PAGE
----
Logansport Pharos-Tribune from Logansport, Indiana on December 25, 1897 · Page 18
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Logansport Pharos-Tribune from Logansport, Indiana · Page 18

Logansport, Indiana
Issue Date:
Saturday, December 25, 1897
Page 18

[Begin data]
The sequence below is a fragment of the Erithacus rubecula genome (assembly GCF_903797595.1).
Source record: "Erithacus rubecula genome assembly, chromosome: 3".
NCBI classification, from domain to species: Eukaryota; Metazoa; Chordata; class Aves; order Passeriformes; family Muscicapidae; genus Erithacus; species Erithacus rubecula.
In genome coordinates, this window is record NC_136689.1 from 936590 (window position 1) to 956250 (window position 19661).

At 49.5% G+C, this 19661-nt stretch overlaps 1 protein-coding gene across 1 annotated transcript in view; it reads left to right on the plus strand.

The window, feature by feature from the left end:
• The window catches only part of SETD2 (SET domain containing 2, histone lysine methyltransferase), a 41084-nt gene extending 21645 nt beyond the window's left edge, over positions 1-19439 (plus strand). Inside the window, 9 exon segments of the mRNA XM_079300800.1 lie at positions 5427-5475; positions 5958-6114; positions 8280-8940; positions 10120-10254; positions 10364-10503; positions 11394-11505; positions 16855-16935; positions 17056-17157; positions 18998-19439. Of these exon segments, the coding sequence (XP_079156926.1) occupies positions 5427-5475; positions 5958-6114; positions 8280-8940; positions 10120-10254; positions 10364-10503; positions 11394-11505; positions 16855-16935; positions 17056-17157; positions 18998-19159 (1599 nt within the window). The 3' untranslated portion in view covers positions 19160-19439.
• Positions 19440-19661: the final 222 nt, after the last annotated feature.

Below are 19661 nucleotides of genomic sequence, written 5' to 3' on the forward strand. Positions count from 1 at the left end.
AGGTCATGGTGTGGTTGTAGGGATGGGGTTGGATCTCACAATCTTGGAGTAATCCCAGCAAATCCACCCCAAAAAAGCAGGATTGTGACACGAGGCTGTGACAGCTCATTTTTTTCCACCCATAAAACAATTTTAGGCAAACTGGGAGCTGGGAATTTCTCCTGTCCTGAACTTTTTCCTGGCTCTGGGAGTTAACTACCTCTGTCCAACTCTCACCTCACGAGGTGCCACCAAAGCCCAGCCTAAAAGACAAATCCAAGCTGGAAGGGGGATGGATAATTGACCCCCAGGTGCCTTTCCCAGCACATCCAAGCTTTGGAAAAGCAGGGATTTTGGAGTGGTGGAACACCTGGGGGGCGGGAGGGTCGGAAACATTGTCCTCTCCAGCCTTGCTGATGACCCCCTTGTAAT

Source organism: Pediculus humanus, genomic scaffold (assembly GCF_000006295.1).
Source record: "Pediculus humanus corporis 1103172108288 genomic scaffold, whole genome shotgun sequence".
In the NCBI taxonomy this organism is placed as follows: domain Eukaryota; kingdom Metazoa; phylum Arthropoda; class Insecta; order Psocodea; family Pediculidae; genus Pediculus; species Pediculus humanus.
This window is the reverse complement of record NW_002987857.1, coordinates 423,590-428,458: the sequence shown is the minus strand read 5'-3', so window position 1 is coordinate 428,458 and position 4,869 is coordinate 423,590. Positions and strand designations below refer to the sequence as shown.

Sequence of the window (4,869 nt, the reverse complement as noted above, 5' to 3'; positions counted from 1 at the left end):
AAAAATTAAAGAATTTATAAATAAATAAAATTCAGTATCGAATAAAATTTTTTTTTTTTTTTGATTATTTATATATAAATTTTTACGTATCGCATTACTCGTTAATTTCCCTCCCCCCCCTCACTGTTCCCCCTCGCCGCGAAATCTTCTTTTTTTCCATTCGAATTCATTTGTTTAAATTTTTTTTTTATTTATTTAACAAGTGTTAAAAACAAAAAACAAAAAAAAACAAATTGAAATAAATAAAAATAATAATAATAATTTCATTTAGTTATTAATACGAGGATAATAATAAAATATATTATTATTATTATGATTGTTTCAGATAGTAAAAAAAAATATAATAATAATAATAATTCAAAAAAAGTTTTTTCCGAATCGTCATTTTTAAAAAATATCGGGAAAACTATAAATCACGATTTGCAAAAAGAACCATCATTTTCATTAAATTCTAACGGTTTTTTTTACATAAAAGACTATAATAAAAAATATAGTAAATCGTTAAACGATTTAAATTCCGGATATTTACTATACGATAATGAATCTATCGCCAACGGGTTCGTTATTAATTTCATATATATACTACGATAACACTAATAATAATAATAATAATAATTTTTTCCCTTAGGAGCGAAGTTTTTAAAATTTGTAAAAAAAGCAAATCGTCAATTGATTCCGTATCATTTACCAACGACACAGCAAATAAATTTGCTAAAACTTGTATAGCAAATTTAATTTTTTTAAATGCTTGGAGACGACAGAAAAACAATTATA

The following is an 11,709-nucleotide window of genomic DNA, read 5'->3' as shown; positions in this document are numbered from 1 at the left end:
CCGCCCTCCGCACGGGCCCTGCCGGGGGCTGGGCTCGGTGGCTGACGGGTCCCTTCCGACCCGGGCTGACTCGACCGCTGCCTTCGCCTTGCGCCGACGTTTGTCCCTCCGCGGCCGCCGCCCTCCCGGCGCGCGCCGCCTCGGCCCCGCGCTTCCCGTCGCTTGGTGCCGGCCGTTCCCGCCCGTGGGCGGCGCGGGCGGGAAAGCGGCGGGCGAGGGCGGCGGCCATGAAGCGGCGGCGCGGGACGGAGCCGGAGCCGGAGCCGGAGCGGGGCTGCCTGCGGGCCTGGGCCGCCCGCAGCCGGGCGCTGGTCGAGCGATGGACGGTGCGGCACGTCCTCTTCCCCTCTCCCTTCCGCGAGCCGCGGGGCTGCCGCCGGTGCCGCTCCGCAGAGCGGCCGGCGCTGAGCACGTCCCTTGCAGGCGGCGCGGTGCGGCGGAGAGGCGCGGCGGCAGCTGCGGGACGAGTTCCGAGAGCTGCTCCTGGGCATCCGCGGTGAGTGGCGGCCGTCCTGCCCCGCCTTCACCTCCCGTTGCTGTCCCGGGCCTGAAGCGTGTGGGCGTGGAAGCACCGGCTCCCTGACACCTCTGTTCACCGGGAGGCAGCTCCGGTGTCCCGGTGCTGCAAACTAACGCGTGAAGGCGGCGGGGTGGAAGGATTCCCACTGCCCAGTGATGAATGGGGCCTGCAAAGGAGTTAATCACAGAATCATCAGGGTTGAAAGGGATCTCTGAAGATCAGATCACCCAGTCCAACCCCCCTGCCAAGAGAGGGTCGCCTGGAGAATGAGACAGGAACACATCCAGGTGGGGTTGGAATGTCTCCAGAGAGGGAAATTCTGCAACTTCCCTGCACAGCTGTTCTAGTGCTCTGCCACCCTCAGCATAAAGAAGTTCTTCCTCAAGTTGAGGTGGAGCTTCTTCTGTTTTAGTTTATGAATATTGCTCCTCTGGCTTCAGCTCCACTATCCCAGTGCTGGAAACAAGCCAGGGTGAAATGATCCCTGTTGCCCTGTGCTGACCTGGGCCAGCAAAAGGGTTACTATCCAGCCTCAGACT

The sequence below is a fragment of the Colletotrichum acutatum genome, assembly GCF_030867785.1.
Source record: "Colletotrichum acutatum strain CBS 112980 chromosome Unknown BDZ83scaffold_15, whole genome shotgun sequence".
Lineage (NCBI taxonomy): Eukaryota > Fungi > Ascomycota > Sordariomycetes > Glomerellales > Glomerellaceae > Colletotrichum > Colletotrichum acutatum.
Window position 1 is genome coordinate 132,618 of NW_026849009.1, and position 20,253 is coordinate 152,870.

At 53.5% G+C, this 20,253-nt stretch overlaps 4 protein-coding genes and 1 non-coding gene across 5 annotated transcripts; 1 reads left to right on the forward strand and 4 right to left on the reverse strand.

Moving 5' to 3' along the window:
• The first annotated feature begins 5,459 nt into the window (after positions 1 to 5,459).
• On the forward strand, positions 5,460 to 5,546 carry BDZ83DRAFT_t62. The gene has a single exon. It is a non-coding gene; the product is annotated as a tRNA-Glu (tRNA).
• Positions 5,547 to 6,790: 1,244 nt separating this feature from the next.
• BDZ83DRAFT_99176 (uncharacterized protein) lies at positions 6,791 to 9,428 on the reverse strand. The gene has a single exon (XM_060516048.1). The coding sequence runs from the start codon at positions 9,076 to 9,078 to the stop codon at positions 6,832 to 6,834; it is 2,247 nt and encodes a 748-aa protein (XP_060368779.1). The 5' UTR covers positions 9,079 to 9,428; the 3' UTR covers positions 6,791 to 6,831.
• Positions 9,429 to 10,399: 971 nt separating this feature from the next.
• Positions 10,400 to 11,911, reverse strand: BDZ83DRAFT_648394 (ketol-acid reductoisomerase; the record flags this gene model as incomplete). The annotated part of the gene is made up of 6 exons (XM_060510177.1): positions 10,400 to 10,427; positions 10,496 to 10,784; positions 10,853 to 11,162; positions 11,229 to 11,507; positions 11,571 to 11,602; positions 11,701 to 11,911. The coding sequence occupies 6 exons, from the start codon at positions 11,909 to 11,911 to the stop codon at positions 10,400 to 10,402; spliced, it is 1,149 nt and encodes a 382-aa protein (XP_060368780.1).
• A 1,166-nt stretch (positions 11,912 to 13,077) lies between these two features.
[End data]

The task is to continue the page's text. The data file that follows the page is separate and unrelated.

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JDIL ON THE WATERS. j A TAL* OF TWO CHF.ISTMASES. f "Well, this has been what I call a [Christmas," said Bea Habberton, with ;a great sigh of content as he threw him•elf into an easy chair in the great guest 'chamber that was his for tbs time and itretched his feet out coward the cheery log flra "Now, I imagine," he went on, talking to himself in a light hearted way, "that a few days of this kind of life i, and, kissing her tenderly, hade "OH. MY SONI DOW COULD YOU DO IT?" •would tempt even me to give up knocking about the world and settle down, as they all -want me to. By George, I have • notion to do it. Mother says that granddad wants somebody to look af ter the estate, and if he could only trust me "ke would bo glad to have me do it. "Confound it all, that's -what sticks In my crop. Nobody ever trusted me so tax as I know, and I never -would explain anything, no matter how suspicions the circumstances might be. So I always got blamed, for everything. Dnses lEangedif I don't think that even mother used to think I took all the cream that any of the cats stole. "Foolish, of course, to run away and go to sea, but what could a fellow do '•when he is always getting into scrapes |«nd is too proud to deny anything even !when he isn't guilty? Well, I've seen Ikalf a dozen years of life and had a good ling out of it, but I don't remember fhat I ever did anything to be ashamed vL Hello 1 Who's there? Come in, the door isa'S locked. Why, mother, is it you? Crying? What on earth is the matter?" Springing to his fcot, he took the poor little lady in his arms and placed her carefully in the big chair. Then pulling a stool forward he sat on it at her feet, »nd laying hia head in her lap said: "There, mother. Do you remember, this is the way I nsed to sit when I was a Going back to his own room, he re- gumed hisreverie. "Well," bethought, "I had a merry Christmas, for it's after 12 o'clock. And now for the old life. Cowardly, folks would call it, I suppose, to run away with a charge like that over my head, but I don't think it is. If I stay, the old maa will surely make a row in the morning and there will be a great scandal If I go. he will be too proud to make the scandal for nothing. He will call $300 a cheap price to get rid of good for nothing me, and that will he the end of. it. Poor mother thinks I'm guilty, too. but they won't tell anybody <0s»e for shame's sake, and if they e_-Vt n-ut-mek-t them think what they will. "Five hundred Collar?, "'be nattered, with a nasty sort 01 laugh, under hia breath. "That's rather a small sum to turn thief for, but I wish -I had a hundred;:! parr, of it just to get grub till I strike another job. I could get it from mother easily enough, but I'd rather go hungry than take it from her, thinking what she does. "But it's best for me to go. I would not care so much about if it it weren't for Alice. Perhaps that's best too. I don't know whether she would care. Probably I never will know now, so here goes." And opening his window carefully and noiselessly he swung himself out; on a huge vine that clung to the side of the house, and, lowering himself hand over hand, ho was soon on the ground. It was only five miles to town, and he was there long before daybreak. Now Alice was a certain wide eyed, clear witted, young second cousin of this headstrong youth. They had never met till three days before, but great things are done in three days when Cupid lurks around old fashioned country where the mistletoe is nsed among the decorations, and Ben was ery much mistaken in thinking she wouldn't care. She would and she did. Being quick witted, Alice was also mpulsive, and sometimes it was well hat she was so. On the morning after Ihristmas die passed old Mr. Habber- on's door very early on her way down tairs and was greatly surprised- to hear angry words inside. As the door was pen she entered. "I tell you he stole the money, and I shall send for the police," stormed the Id man, and Ben's mother, who had icon pleading for mercy, gave up the truggle. "I would have sent last night f it hadn't been Christmas." "Why, who has been stealing, Uncle Ralph?" asked Alice. Even in his anger the old man paused, t seemed ti cruel thing to accuse one of little fellow? Now tell mo all about it What has happened?" But she only sobbed the harder for a •time, and at length when she could command her voice she cried out pas- •ionately, "Oh, my sou, my sen, how could you do it?" The curly head was lifted instantly, and the handsome, boyish face grew sullen and hard. Recklessness and pride •were Habberton family traits, and Beii, though a yotinger son, was a true Habberton. So he said nothing, knowing that he •would hear more presently, and ho did, lor soon his mother talked on weakly and, if sho had only known it, foolishly: "You know your grandfather always suspected you of being wild, and alter you went to sea he always said you'd come to some bad end, and I had hard work to got him to ask you here lor Christmas, but after you came he liked yon ever so much. Ho would not have asked yon to sit with him this afternoon if he hadn't, and even when he dropped asleep and you left the room he wasn't angry. He said of course you vonted to be with the young folks. But how could you take that money? You »ught to have asked me if you needed any. I know you said you had come back as poor us you went away, but I did not think yon needed it right away. I can return it to your grandfather, of •ourse, but he is so angry that ho says he will have you arrested in the mon> tog, and 1 do behove, Beu, that ne would have made yon his heir. How could you do it, Ben?" Ben" had grown very white, and his •sts were clinched tightly when his mother paused, but he said quietly: "So you and granddad have discoverer that I am a thief, have you? How did 'yon find it out?" ""Why, he had $500 in bills in his writing desk. It seems he saw it there just before you went to his room, anc there was no one else there up to the time ho missed it." "So ho says I stole it, does he?" "Don't uso such words. Beu. Of course you didn't mean it for stealing, bnt I am afraid he will have you arrested—and think of the disgrace! W didn't you ask me for money, Ben?" It was something like an imprecation that tho young sailor muttered under "HK IS GOXE." fell breath as ho rose to his feet and walked np and down the room for a fe moments. Bnt no word mere of any kind oould his mother get from him tin HI the had exhausted herself with weep faff Mid pleading. Then he led her tc MEDICU TIUIHIT on nun To Any Reliable Man. . ooaraged Irom eflect* of excwsei, -irorrr, OTW- Sort/Ac. Happj tnarrlafrefecared. complete re»or dcVilopmeni of «M lMa0 " ERIE MEDICAL CO.. "IT'LL BE A MERRY CHRISTMAS, AFTKR ALLJ" HK KXCLA1MED. his own kiu, but the case was too clear. 'That young rascal, Ben!" he exclaimed and told the story of the money. Then Alice had occasion, if never before, to be thankful for her quickness. I don't rhiuk Beu looks like a thief," she said, "but, uncle, you say you saw the money in your desk just before he came in." "I certainly did," said Mr. Habberton. "But are you sere yon left it there?" asked the girl. The old' man JOOEGK at Her in surprise Then one emotion chased another across his rugged features until presently he sank back in his chair with an expression of great disgust at himself. "I'm sxn-ely getting old," he exclaimed. "I put it in the safe and forgot that I had done so. Don't let anybody tell Ben that I suspected him." "But I told him last uight," said his mother. "Then go quickly and tell him to come here till I apologize. You have a!i of yon been too ready to accuse that boy all'his life." This seemed rather hard to Alic who had certainly never accused Beii of anything, but that wise young woman held her tougue while Mrs. Habber- tou hurried out of the room. In a few moments she returned, exclaiming, "He is gone!" «•«•••* Lighthouse 34 was situated about half a mile from the mainland on the point of a reef that lay irregularly parallel to the shore, leaving plenty of clear water between. The coast was rocky, and the light was maintained as a. warning, for a vessel that should approach too near was liable to be dashed to pieces on hidden rocks anywhere within a mile or two. The lighthouse keeper had .1 helper, so that usually the.re were two men on guard at 34. but leave of absence for one of them was obtainable at rimes, and it happened a year afrer Ben Habberton had left his grandfather's house that the keeper had gone ro spend a few days with his family at Christmas time, and Be:i, who was the helper, was alone on the reef. Long after midnight Christmas morning that impetuous youth sat up in the lighthouse tower, gazing out at the furious storm that raged and meditating by no means pleasantly on the events of the year. "I shall go melancholy mad if I stay here long," he thought. "It is no life tor a young man, and I wish mother hadu't asked me not to go to sea again. I was a fool to make her even that half promise not to. Well, she knows where I am by this time, and if she doesn't write and let me off from what I said I must leave here and look for something on shore. This is neither land nor sea. "I wonder what granddad thinks and how he came to make such a mistaka Confound him! He ought to know that a Habberton couldn't be a thief. It was just like him, though, to jtimp at the conclusion that I had done something wrong. Every one in the family is hasty —except ma Hello! What's that?" He had seen a faint gleam out at sea, and watching as only a sailor can watch he soon saw another. "It is certainly a rocket," he exclaimed, talking to himself as his habit was when he was excited. "Some vessel is in distress. God help her and all aboard if they can't keep her offshore, and if she is" disabled in any way that'll be hard work against this gale. If she's one of these coasting steamers and her machinery's broken down it's all day with her,"for there's no anchorage outside the reef, and there's not a chance in 5,000 of her driving m behind without striking.'' It was a coaster, and she was certainly beyond the control of those on board, for as he looked rocket after rocket went up in vain appeal, as it seemed. There was no life saving station within 15 miles, aud Ben's eye was the only one that saw. Nearer and nearer she came, driven by the awful power of the worst storm Ben had ever seen. Fascinated by the sight, he sat as if frozen, watching for the tragedy that seemed inevitable. H(J thought of the little boat below, but it was a hopeless thought. Twenty men could not have launched her from the rocks in the breakers that were dashing up, and 110 one mau could have rowed her a rod if sho had been afloat. All he could do was to sit and watch. He could see the ship now from time to time as she rose and fell 011 the waves, but every time she sank from sight he thought mtist surely be the last. He knew the cruel rocks that lay below the surface. No earthly pilot cold have guided her among those rocks to tbe lee of the reef on which the lighthouse stood, but it was not written that she should be wrecked that Christmas day. Lying helpless in the trough of the sea, she drifted past rock after rock till Ben saw with amazement that she was floating in behind the reef, and still he watched with straining eyes. Suddenly he sprang to bis feet with a shout like a, crazy mac. find, rushing down the stairway four steps at a time, he seized an ax and a big pannikin in the room below and r.m out into the storm. A thought had come to him of cue chance in a million, and he was after that chance. A single blow smashed in the head of » hogshead, and in another instant he I was scooping out the oil it held with • the pannikin aud scattering it like mad as far as he could in every direction. The wind carried it all toward the vessel, and die great wonder of the sea was.; ROLLER BEARING AXLES. The la,t*»t De-rices to Overcome Firictlom In Bicycles. The roller bearing axlo is the latest thing in bicycle mechanism to overcome frictiion. Ball bearing axles have not been entirely successful owing to the fact that the weight fell upon the two lower balls, which afforded insufficient surface to prevent wear. No such objection can be raised against the roller bearing axle. In the first place, ic has been demonstrated that the roller will sustain, or has a carrying power, 33 times as great as the ball. 1 Then, too, the weight is much more dis- " liking in three rollers as against Miss Edna Putnam,'daughter of Rev. Dr. Putnam, is at Cincinnati spending the holiday vacation. How'8 This! We offer One Hundred Dollars nward for dDT case of .Catarrh that cannot be cured bj Hn.11'6 Catarrh Dare. F. 3. CHENEY & CO.. Prop?., Toledo, 0. We, tho underBigBed, Have known F. J Cheney for tne last 15 years, and believe him perfectly honorable in all business transactions and financially able to carry out any obligations roade.by their flnB. WIST & TKCAX. Wholesale Druggists, Toledo. ffALDtso, KISNAN *j MAKViN, Wholesale Druggists, Toledo. O, Hall's Otarrl' Cure is' taken inwardly, aci in* directly upon the blood and mu coiie surfaces of the system, Price, 75c pei bottle. Sold by all drutfgistt. Testimooialf aent free. Ball's Family Pills are the beet. J. B. Stanley has returned from a successful lecture tour through central and southern Indiana. G. M. Graham, of Young America, wsis in thecity today. Rheumatism Cured in a Day. "Mystic Cure" for rheumatism and neu- rtLleia radically cures in 1 to S days. Its action upon the nyptem Is wroa.rka.ble and mysterious It removes at once the cause and the disease immediately disappears, ahe first dose rreatly benefits. 75 cents. Sold by W. H. Brinshuriit/drUBgist. Lo»«n«port, Peru, led., Dec. 4, 1897—"I take pleasure in saying tbat we think highly of Hood's Sarsaparllia. I "nave a stomach trouble and ID bas done wonders for me. It has also helped mj husband."—Mrs. Lee Hawkins, box 159. Hood's Pills cure all liver Ills. In cases of burns, sprains, scalds or any of the other accidental pains likely to come to tbe buman body, Dr. Thomas' Eclectric Oil gives almost instant relief. MILEAGE Tickets to Washington. Tbe Pennsylvania Line* are mow issuing at al) their principal Mek«* offices, for coupons of one tnowtnt; mile interchangeable tickets •! th« Central Passenger Association'^ iwrae, exchange coupon tickets to Hurit- burg, Baltimore and Washington, •*• two cents per mile, short lint *!•- tance. HUMPHREYS' WITCH HAZEL I I *^ OIL Piles or Hemorrhoids Fissures & Fistulas. Burns & Scalds. W oun ds & Bruises. Cuts & Sores. Boils & Tumors. Eczema & Eruptions. Salt Rheum & Tetters. Chapped Hands. Fever Blisters. Sore Lips & Nostrils. Corns & Bunions. Stings & Bites of Three Kits, «5c, Joe. and *»-«•- A NEW MAIM HUNDREDS *fMc0 arc eking out n niser- •blecxistence for want of knowinewhat todo forthem»efvc». HU N- DRCDS of J»t» are- •uffenug; fro» the mental torture* of Shattered N«rv*» Fulling Memory* Lost Manhood, r.or.LEtt BKAKISG AXLE. two bn!!s-. Them has been in practical use every day for over iv yesir carriages of ull kinds and wagons used for the heaviest kind o£ work equipped with chose axles, 1 and not the first complaint has ycC been received. It has many advantages over all others^ It is mo:re simple, having fewer parts; more durable, because there is nothing in tho bearing to get, out of repair, and has many times the strength of all others. It is easy of adjustment, the 1 wear can be taken up at a moment's notice anil it, docs not need to be .-idjusted every time the -wheel is taUen off, nor does it require any larger hub than the ordinary axle. How to Oil Chains. There are about 100 bearings in the ordinary ohain, each revolving only a certain distance around its axis, making it a bearing that wears very fast. Unless these bearings are kept clean and well oiled they cunnor.do their work in a satisfactory manner and the chain will be short lived. Rubbing chain lubricant on tho surface of the blocks prevents a little wear, due to the sprocket teeth, but it does not do the hearings °f the chain a particle of good. The chain must be lubricated in the bearings, not around them. PACING RECORDS. Sld» W*ifl«ler» Won the Chief Honor* «f the Season. In horse racing the beating of the two minute record by Star Pointer was the principal event of the season. The great stallion, by his inile in l:59Ji at Read- \ille, Mass., will KO down to history as an epoch making performer, while he has, in a race, equaled the previous world's record of -2:QO'A made by .Tohn R. Gentry last year. This race record of 2 :00}4 displaced that of 2:0IK, also made by Gentry in 139(5, and which, earlier during- the year, Joe Patchen had equaled. Xeic to Star Pointer, Joe Patchen has absorbed the greatest amount of attention aud has added several new world's records to his individual list, which has grown larger every your that he has been before the°public." He first tied the race record, and later, at Joliet, Ills., reduced the wagon record from e : OS;i to 2:04?*. and, had it not been for Star Poinier, would have also held the race record, as it was he who forced the Pointer horse to place ic where Newspaper Advertising In the United States. A book of two hundred pages, containing a catalogue of about six thousand newspapers, being all that are credited by the American Newspaper Directory (December edition for 1807) with having regular issues of 1,000 copies or more. Alsn separate Slate maps of each and every State of the American L T tnon,narning those towns only in which there are issued newspapers having more than 1,000 circulation. This book (issued December 15, 1897) will be sent, postage paid, to any address, on receipt of one dollar, Address The Gee. P. Rowell Advertising Co ,10 Spruce St.NewYork. McCoy's New European Hotel COR. CLARK AND VAN BUREh „!$, CHICAGO. ImpoUnoy. Uwt Vitality, V«rieoo«t«, brought on brnbute, excesses and indiscretions, orbyj evere«e«t*l strain, close application to busineM or VNf work- DR. PERRIN'S Revivine Jl* the only rttnmdy that l!a» ever been ««*• covered that wilt po«itivery cur» the«» nervous disorders. . If taken as directed. Reviving bring* at»«t immediate improvement aud effects cures where all other remedies fail. Itlms cured lbo»M»to AND WILL CURE YOU. "Ve positively guarantee it in every ca*e. ' Price Ji.oo a box, or six boxes for ft mail in plain wrapper upon receipt o: Order from our advertised ngen is. A<" other communications to TSK Da. New York. For sale at B. F. Kee»llng'« 1 Will Porter's and Johnston's. FIRE PROOF. One block from C. K. I. A; P. L,. S. <k M. S. Railroad depot. Improvements costing S/5,000.00 just teen completed, and the house no* offers every convenience to be found in anj hotel, including hot and cold water, electric light and steam heat in every room. Rates 75 cents per day and upwards. First ciass restaurant in connection. WILLIAM McCOY, Owner and Proprietor. REGULATOR WILL ALL COJTPLAINTS EASES OP THE AND ship -was immediately in smooth water. Overboard -went her anchors as quickly as the captain could give the order, and she was safe. For the rest of the night Ben watched, throwing a little more oil from time to time, and in the morning, the storm having abated, he rowed out in his small boat to the ship's side. As he stepped oa her deck the captain greeted him with such thanks aud praise as could only be given by one •who had just, boen saved from destruction. Then as the passengers crowded •up to have their sav Ben saw, to his amazement, his grandfather, his mother and Alice. "We came after yon, my boy," said the old roan, "as scon as your letter to your mother came. Ton muse come home again, this time to stay." Ben looked at his mother and then at Alice. In both their faces he saw -what he looked for, and then he answered: "It'll be a merry Christmas after all, granddad," he exclaimed -with a happy And it -was. DATID A. CUBTIB. John R. Gentry i;ot a# low as2:0o}£ at Malone, X. Y.. but no nearer. Chihalis. in far Oreson. has reduced the two mile record ot~4:l'2~l. made by W. W. P. last season, to 4:i9!i- Betonica has lowered the record for 3-year-old side wheeiors from 2:07K to2:')irX. Searchlight having previously beaten it by pacing an exhibition mile, which was net. how-over, a technical; record, in 2:07. both performances being made in California. The record for pacing mares, established jointly last year at 2:06X- by Pfarl C a:id Lottie Loraine in the same" race, is now 2:05K, and Lottie Loraine now divides the honors with Bessie BonehilL the ]>air having paced a dead heat in this record time at Terre Haute. Ind. Ananias equaled the nice record for 4-year-olds, 2.-06K, made by Be Sure in 1395. at the same track. The 2:0"K of Palmyra Boy and King of Diamonds also marks tbe fastest time on record for 4-year-old geldings in a race- John B. Gentry and Robert J reduced the team record of 2:09K, held by Miss Rita find Josie B, first to 2:09 av PiatadelpWa and later to 2:03 at Glen Falls,\JF- " T1 ~- 1 C, while she lost her half of dup for pacing mate*, honor by pacing in 3:08, whochi* mile track. PIANOS Nothing More Acceptable «s a Holiday Present than a fine Piano. Previous to February 1st we offer unusual inducementsto out-of- town buyers. Upon receipt of mail order will ship piano subject to examination, to be accepted if found as represented and satisfactory, otherwise to be returned at our expense. Good Stoci and Scarf with each piano. Correspondence -solicited. Catalogues sent on application. Old instruments taken in exchange. Our mail business is extensive and we guarantee careful selection from our iarge stock of Steinway, A. B. Chase, Hazelton, Sterling and Huntington PIANOS. SeroB<-hud Tpr^hta, 100. mpwrd*. StaxJ.hud Gnoii*, ISO. «pw»r*«. YMJ p»r»?it» if desired. LYON, POTTER ft GO. •t»<nir*; Hall, 17 Van Buran «-. ChlC«*O. Urinary Organs Biliousnew, Jaundice, H««d««he, Constipation, Pains In the Bide or Back, Sour Stomach, J)y«p«|>«i». Liver Complaint, Catarrh »f tbe Bladder, Irritation or Inflacun»Gon of tbe Bladder, Female Weak»e«, Gravel, Diabetes, Xtopay, Brick Dost Deposit!!, in fact all dl«*M* | arising from Liver or Kidney orders. Price, $1.00 jStunrt Medieiiie Co. DEW YOK, 1 Y.